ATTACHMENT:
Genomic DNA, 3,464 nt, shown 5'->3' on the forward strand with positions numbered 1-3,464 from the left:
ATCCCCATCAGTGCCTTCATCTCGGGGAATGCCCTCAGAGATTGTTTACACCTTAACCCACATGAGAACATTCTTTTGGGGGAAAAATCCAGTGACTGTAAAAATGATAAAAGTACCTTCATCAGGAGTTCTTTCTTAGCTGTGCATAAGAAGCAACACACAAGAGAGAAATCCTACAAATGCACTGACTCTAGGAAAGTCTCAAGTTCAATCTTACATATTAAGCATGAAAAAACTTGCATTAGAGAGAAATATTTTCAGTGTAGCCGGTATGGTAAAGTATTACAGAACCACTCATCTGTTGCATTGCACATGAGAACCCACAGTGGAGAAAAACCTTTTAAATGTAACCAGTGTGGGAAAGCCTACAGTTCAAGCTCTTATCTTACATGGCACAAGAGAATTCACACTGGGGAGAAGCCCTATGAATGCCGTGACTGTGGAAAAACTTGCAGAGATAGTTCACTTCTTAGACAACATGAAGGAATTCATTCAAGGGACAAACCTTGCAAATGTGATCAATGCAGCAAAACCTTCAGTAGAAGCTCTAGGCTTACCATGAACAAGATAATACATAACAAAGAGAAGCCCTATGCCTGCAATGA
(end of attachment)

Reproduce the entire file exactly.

Genomic DNA, 3,464 nt, shown 5'->3' on the forward strand with positions numbered 1-3,464 from the left:
ATCCCCATCAGTGCCTTCATCTCGGGGAATGCCCTCAGAGATTGTTTACACCTTAACCCACATGAGAACATTCTTTTGGGGGAAAAATCCAGTGACTGTAAAAATGATAAAAGTACCTTCATCAGGAGTTCTTTCTTAGCTGTGCATAAGAAGCAACACACAAGAGAGAAATCCTACAAATGCACTGACTCTAGGAAAGTCTCAAGTTCAATCTTACATATTAAGCATGAAAAAACTTGCATTAGAGAGAAATATTTTCAGTGTAGCCGGTATGGTAAAGTATTACAGAACCACTCATCTGTTGCATTGCACATGAGAACCCACAGTGGAGAAAAACCTTTTAAATGTAACCAGTGTGGGAAAGCCTACAGTTCAAGCTCTTATCTTACATGGCACAAGAGAATTCACACTGGGGAGAAGCCCTATGAATGCCGTGACTGTGGAAAAACTTGCAGAGATAGTTCACTTCTTAGACAACATGAAGGAATTCATTCAAGGGACAAACCTTGCAAATGTGATCAATGCAGCAAAACCTTCAGTAGAAGCTCTAGGCTTACCATGAACAAGATAATACATAACAAAGAGAAGCCCTATGCCTGCAATGA